The Ohka 43-Otsu would use some straight railway sections and rocket-propelled trolleys to operate. It was very effective but had the handicap of using the new Ne-20 turbojet of which just a few units were available. The Ki.115 could use several types of second hand conventional engines but it required 80 octane gasoline which was almost non-existent in Japan due to the naval blockade. On the other hand, the Ne-20 could work with a mixture of wood turpentine and charcoal, although the battered Japanese industry could not manufacture them in high numbers on time for Ketsu-Go.

The Japanese scientists found the solution to this situation with the mass production of pulsejet engines based on the Argus As 109-014 scale drawings that the I-8 submarine had brought from Germany in 1943. The Japanese version, known as Maru Ka-10 was designed by professors Ichiro Tami and Taichiro Ogawa of the Aeronautical Institute of Tokyo Imperial University in 1944. The Maru Ka-10 was 3,750 mm long, had 550 mm of diameter and weighted 153 kg, producing 360 kg of thrust at 740 kph. It used Benzol as fuel during the flying tests, although it could also work with low quality oil or heavy kerosene. It was expected that the operational version would burn 1,600 lt of crude pine root oil that the local chemical industry produced as ersatz fuel.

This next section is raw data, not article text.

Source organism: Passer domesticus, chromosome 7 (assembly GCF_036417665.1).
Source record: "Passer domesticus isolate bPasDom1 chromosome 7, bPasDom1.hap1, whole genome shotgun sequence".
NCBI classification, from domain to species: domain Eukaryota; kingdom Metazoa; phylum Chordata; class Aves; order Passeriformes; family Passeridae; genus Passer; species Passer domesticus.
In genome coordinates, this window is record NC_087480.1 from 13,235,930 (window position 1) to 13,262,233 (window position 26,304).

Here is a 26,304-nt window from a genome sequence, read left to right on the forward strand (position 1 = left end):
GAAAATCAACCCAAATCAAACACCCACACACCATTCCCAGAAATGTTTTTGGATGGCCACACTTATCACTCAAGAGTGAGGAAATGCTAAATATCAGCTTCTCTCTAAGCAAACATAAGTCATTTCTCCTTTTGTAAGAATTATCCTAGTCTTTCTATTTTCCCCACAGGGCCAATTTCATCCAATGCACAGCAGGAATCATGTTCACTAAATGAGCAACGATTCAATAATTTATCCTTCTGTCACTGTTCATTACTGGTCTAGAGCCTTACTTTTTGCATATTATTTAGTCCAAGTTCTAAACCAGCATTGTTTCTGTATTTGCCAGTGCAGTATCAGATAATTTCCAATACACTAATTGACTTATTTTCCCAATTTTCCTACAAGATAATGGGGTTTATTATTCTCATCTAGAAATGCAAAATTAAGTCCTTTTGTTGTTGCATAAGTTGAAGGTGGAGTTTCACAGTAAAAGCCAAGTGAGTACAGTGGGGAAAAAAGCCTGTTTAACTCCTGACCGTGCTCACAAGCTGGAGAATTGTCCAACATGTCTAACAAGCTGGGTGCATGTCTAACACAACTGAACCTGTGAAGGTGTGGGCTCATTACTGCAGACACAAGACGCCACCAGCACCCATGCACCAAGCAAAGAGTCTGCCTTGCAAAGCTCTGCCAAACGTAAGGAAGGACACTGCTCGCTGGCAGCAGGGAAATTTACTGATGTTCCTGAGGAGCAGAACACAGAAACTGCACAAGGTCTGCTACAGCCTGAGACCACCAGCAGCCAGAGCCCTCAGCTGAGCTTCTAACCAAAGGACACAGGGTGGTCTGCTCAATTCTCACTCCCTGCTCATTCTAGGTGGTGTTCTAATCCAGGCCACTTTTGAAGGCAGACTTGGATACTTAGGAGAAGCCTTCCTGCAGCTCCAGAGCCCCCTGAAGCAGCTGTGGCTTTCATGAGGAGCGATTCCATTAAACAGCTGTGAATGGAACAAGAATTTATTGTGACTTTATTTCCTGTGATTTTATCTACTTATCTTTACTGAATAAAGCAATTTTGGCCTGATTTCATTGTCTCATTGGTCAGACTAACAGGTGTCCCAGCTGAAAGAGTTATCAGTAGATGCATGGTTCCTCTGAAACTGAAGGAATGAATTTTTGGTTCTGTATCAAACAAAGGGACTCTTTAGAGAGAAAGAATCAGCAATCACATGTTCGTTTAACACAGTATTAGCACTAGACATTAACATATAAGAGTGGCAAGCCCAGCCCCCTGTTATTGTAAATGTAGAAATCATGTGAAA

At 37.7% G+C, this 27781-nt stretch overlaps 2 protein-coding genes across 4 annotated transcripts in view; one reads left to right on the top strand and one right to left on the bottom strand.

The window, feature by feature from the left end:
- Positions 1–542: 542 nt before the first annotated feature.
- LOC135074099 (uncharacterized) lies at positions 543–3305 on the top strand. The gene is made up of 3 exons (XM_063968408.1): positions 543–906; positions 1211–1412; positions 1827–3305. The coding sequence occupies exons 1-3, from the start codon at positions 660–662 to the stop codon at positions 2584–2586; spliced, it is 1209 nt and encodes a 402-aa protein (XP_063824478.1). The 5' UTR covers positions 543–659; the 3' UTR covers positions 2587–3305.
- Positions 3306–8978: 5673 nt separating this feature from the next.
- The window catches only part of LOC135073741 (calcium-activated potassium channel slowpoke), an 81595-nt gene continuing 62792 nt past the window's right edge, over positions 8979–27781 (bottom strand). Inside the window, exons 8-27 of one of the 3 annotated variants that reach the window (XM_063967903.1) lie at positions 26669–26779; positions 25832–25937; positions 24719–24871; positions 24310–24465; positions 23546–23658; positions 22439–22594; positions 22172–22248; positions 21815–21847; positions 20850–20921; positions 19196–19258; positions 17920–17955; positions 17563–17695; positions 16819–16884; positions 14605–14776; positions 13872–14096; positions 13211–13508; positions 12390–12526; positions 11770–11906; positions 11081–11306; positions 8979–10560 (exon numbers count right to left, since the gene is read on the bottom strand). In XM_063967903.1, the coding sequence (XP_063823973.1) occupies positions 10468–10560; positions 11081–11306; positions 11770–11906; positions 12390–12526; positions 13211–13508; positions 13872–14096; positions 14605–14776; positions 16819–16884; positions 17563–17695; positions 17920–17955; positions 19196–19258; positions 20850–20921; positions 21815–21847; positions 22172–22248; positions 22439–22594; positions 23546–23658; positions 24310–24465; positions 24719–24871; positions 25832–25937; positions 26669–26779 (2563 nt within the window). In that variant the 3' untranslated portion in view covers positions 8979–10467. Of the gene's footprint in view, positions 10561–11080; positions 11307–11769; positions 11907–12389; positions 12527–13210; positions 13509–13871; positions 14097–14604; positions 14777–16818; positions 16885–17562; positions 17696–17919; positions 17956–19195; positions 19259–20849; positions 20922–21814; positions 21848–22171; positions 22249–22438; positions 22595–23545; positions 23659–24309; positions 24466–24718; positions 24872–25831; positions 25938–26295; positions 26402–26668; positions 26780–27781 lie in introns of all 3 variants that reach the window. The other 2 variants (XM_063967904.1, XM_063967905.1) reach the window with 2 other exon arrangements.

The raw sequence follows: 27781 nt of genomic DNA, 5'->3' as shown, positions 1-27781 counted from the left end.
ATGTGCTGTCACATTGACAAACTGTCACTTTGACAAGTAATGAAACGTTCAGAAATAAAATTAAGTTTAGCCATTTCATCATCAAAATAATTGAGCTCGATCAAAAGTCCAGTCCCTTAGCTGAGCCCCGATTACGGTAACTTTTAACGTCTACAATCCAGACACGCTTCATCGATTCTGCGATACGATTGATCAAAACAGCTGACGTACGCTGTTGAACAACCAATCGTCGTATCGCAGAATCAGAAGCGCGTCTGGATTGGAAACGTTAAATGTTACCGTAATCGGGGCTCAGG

The Japanese did never receive the blueprints for the V-1 missile or for their manned variant Reichenberg as the German submarine carrying them was sunk. They were forced to design their own version based in a general description of the German model. The result was a small low wing monoplane made out of wood and steel, given the scarcity of aluminium. By the beginning of 1945 their mass production was ordered to the Kawanishi Kokuki K.K. firm, under the Baika denomination. The plan was to manufacture three different versions.